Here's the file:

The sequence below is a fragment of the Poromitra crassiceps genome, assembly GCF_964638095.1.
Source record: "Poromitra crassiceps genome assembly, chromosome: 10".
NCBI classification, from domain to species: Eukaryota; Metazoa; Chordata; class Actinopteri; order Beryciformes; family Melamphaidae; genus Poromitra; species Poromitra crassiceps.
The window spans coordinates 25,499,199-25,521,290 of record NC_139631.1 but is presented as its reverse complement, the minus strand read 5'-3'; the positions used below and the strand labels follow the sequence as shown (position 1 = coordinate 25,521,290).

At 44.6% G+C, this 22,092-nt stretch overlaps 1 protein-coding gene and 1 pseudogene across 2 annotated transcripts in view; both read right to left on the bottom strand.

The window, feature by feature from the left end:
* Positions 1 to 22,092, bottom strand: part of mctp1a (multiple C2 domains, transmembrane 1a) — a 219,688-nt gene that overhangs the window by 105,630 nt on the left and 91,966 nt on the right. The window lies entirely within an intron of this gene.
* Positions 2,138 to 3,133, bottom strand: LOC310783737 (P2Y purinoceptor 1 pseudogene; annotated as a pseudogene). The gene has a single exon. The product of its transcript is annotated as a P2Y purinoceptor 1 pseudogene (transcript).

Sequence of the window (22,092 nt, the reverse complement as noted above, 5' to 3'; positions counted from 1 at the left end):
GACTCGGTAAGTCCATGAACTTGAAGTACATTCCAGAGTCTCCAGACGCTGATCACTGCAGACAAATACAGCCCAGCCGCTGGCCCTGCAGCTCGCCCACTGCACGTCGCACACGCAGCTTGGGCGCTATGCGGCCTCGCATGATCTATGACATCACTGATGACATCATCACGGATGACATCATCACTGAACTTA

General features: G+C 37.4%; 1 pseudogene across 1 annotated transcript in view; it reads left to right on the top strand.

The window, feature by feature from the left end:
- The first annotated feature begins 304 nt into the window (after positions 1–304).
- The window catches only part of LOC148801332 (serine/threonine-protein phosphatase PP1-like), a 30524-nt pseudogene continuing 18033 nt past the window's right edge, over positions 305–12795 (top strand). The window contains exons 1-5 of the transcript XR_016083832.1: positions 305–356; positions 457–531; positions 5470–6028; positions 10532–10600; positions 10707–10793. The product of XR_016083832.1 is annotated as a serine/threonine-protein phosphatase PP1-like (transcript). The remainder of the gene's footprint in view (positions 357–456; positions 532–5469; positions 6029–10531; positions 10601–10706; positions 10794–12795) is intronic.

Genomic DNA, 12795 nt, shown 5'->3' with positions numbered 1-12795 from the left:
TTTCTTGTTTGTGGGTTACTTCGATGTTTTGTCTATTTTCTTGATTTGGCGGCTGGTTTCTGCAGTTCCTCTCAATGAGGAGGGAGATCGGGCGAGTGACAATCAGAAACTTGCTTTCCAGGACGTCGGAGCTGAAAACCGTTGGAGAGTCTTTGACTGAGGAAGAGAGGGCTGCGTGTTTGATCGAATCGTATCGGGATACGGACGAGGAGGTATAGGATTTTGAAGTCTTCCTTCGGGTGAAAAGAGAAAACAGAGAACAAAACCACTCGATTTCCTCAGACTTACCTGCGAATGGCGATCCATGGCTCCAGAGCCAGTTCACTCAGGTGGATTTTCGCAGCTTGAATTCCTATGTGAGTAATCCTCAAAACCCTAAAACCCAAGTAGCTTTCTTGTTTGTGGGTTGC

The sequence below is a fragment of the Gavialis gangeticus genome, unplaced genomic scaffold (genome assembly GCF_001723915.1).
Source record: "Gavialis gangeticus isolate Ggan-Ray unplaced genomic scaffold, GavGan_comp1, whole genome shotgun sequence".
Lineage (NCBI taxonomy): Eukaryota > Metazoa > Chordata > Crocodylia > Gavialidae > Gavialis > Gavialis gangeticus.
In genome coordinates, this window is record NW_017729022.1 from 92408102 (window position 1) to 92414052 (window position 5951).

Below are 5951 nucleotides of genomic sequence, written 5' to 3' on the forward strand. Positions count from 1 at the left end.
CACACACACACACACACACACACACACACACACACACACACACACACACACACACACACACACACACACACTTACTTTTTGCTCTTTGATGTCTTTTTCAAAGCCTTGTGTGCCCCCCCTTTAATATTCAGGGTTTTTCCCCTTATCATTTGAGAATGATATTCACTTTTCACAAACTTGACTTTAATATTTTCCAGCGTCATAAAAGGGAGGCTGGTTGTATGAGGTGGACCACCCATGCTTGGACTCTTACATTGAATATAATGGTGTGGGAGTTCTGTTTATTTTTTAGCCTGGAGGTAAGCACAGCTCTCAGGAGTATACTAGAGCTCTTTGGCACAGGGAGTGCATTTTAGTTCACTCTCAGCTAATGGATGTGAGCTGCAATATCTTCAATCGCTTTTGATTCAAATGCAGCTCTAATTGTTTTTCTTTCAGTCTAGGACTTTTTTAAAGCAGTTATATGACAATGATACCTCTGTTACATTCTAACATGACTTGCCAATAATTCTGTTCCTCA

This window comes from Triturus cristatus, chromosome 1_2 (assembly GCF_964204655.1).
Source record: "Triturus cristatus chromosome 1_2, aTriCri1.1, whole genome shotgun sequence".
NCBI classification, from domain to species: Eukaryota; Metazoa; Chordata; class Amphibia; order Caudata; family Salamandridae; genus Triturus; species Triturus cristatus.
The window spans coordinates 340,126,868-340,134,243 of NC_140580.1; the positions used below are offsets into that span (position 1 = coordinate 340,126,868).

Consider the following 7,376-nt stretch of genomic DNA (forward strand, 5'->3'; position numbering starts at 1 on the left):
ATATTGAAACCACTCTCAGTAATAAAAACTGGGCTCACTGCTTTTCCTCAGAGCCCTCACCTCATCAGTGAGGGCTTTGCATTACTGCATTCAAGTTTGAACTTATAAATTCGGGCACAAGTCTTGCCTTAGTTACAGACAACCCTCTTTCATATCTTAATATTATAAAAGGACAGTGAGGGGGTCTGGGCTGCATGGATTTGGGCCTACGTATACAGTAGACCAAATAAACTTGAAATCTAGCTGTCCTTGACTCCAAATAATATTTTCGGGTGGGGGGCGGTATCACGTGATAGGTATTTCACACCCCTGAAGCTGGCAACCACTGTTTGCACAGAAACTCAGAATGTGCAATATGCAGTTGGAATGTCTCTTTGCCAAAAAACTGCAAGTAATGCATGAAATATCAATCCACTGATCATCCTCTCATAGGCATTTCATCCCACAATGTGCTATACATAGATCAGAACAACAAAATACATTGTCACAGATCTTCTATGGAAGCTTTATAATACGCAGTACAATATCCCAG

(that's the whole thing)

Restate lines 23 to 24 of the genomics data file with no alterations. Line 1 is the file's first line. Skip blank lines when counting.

This window comes from Triturus cristatus, chromosome 1_2 (assembly GCF_964204655.1).
Source record: "Triturus cristatus chromosome 1_2, aTriCri1.1, whole genome shotgun sequence".